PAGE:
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Charlotte Blues: Luke Jordan, Andrew & Jim Baxter, Jack Gowdlock and More (Nehi Records CD NEH06, released 2014 in England).

Charlotte Blues

CltBluesCDDuring the heyday of field recording in the late 1920s and 1930s, Charlotte ranked among the most-visited locations. In fact in the late 1930s it hosted more recording sessions than Nashville.

Why Charlotte? The city emerged in the 1920s as the hub of America’s new textile manufacturing belt, a wholesaling and banking centre whose population swelled from less than 20,000 in 1900 to 100,000 by 1940. It sat astride the Southern Railway, “Main Street of the South,” linking New Orleans, Atlanta, Durham and Washington, D.C. In 1922 WBT radio signed in the air, the second radio station in the South, and by the early 1930s its 50,000 watt signal covered the myriad small cotton farming towns that dotted the rolling hills of the North and South Carolina piedmont region. The combination of good radio and lots of nearby places to play drew musicians from all over the South to perform live on WBT, making Charlotte an attractive stop of record labels seeking talent.

Teams from Victor (later RCA Victor) visited most often. Decca and other labels were represented as well. Famed producer Ralph Peer made the first visits in 1927 and 1931. Artists on those dates included the Carter Family, taking a sojourn from their Virginia home to perform on WBT, plus the rollicking Georgia yellow Hammers string-band, and future Louisiana Governor Jimmie Davis, then best known for his white interpretations of naughty blues.

Peer’s reign at RCA gave way to the equally talented Eli Oberstein, who visited the area several times a year during 1936 – 1938. He recorded first in warehouse space the RCA maintained upstairs in a main street building on South Tryon Street, then at the posh Hotel Charlotte, and finally at the Andrew Jackson Hotel in nearby Rock Hill, S.C. Bill Monroe, the Kentucky mandolinist who would later go on to create and name “Bluegrass” music, was RCA’s most important discovery in these Charlotte sessions. But Oberstein also waxed a host of other notable artists including Fiddling Arthur Smith and the Delmore Brothers, Uncle Dave Macon, J.E. and Wade Mainer, and African American a cappella gospel innovators The Golden Gate Quartet.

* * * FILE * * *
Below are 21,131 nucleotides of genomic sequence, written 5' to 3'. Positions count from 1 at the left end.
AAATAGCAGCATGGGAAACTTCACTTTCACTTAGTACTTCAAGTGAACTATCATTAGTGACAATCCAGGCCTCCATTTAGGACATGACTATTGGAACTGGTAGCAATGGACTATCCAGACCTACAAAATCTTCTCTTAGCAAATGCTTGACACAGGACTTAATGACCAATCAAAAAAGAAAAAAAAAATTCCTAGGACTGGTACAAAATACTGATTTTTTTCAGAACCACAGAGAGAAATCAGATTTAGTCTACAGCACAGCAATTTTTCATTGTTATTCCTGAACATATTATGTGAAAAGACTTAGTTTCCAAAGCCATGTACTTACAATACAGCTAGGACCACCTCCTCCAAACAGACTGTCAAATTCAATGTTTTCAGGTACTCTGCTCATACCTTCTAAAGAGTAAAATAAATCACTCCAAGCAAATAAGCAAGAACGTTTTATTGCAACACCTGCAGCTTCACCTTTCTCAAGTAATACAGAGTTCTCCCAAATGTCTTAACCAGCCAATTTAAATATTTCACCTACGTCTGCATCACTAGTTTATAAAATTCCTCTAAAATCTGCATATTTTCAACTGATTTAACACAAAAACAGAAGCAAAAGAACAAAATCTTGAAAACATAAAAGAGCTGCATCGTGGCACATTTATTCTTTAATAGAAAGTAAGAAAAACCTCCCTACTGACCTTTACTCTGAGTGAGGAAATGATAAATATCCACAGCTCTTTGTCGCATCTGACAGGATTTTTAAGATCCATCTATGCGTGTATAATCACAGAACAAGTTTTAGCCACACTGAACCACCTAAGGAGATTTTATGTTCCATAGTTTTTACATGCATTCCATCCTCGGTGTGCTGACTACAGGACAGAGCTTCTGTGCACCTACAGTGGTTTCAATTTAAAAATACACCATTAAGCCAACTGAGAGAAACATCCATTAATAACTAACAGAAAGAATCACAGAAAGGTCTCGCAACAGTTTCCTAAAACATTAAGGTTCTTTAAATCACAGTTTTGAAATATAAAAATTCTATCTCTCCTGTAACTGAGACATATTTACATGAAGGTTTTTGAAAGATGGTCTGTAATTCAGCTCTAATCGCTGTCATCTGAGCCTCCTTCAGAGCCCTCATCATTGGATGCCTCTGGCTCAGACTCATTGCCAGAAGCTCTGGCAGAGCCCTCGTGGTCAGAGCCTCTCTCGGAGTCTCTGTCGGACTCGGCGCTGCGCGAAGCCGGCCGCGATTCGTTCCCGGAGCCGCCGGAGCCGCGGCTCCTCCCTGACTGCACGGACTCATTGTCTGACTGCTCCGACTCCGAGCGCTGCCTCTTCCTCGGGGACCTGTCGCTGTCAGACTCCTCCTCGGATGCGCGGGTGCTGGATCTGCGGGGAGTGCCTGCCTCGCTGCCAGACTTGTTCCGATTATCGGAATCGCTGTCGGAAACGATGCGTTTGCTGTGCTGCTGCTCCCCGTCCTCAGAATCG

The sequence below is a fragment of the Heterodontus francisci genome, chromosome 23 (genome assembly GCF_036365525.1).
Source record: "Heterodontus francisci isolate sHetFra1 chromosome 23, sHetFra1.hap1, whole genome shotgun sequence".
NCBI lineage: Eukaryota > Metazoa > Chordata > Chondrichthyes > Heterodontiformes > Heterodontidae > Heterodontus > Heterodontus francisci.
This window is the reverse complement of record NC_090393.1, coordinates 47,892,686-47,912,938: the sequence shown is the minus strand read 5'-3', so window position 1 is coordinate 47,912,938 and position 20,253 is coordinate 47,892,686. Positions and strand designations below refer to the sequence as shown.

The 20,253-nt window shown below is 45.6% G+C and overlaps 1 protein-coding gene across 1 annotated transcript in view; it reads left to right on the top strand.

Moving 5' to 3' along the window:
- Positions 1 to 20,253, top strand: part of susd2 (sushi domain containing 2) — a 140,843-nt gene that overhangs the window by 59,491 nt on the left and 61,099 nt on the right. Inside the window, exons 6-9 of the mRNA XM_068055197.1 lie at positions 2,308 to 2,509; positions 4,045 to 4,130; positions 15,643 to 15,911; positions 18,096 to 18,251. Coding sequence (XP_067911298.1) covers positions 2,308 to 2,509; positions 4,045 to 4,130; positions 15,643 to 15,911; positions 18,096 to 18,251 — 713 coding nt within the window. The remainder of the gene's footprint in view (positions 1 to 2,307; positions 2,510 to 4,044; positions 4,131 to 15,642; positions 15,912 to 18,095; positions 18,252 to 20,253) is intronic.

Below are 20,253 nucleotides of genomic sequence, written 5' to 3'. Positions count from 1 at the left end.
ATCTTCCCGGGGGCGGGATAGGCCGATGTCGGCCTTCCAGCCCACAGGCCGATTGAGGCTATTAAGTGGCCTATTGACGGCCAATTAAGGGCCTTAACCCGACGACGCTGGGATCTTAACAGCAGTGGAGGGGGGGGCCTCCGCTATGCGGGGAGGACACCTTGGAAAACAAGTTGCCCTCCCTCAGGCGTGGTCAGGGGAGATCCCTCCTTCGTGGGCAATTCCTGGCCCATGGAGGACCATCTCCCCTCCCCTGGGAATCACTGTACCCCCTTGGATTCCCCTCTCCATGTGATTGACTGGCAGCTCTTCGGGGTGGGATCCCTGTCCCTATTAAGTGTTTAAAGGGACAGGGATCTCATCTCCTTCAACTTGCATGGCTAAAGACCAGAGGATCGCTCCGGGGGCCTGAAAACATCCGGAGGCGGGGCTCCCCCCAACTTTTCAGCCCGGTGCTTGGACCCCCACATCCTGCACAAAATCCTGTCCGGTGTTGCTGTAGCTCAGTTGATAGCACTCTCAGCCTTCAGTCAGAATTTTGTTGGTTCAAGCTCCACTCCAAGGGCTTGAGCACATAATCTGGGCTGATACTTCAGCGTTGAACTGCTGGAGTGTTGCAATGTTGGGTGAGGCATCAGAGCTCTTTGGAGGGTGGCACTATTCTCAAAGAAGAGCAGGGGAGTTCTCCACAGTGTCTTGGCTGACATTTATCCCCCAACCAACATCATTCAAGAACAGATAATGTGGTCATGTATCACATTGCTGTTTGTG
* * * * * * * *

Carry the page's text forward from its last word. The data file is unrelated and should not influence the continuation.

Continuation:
African American Blues players were somewhat rare in the Charlotte sessions. Unlike areas of the deeper South where black people had regular radio shows, whites in Charlotte monopolized the airwaves until the late 1940s. Local white radio hosts such as Grady Cole at WBT loved black gospel quartets but seem to have had no use for the Blues. Unlike Durham, N.C., where white store owner J.B. Long nurtured Blues players and helped them get recording opportunities, Charlotte had no white Blues patron.

Detailed examination of the performers and songs from Charlotte’s Blues sessions is elsewhere in these liner notes, but it is interesting to note here the degree of interchange between black and white musicians in the Charlotte recordings. Jim and Andrew Baxter, whose fiddle-based Blues harked back to the 19th century, travelled up from Georgia along with the white Georgia Yellow Hammers string band and they recorded together on “G-Rag.” The pop culture references of the Cedar Creek Sheik and Virgil Childers sound quite similar to songs cut at the same sessions by white players such as Jimmie Davis and Cliff Carlisle. And the instrumental virtuosity of Luke Jordan’s “Church Bell Blues” and “Cocaine Blues” draws on the “crossover” sounds of ragtime, rather than the deep Blues heard in the Mississippi delta.

Eventually record companies would establish permanent Southern studios in Nashville in order to be close to radio powerhouse and its Grand Ole Opry. Charlotte would fade from the spotlight. But recording never stopped in the Queen City. Hometown bluesmen Wilbert Harrison and Nappy Brown had national hits in the 1950s. James Brown cut “Papa’s Got a Brand New Bag” in 1965, credited with launching Funk music. REM made their first LP “Murmur” at Charlotte’s Reflections Studios in the early 1980s, a landmark in the “Alternative Rock” wave. And who knows what’s bubbling today at half a dozen small studios around the city, from venerable Reflections to new Loco Sound, hub of the Carolinas’ growing Latino music scene.

— Tom Hanchett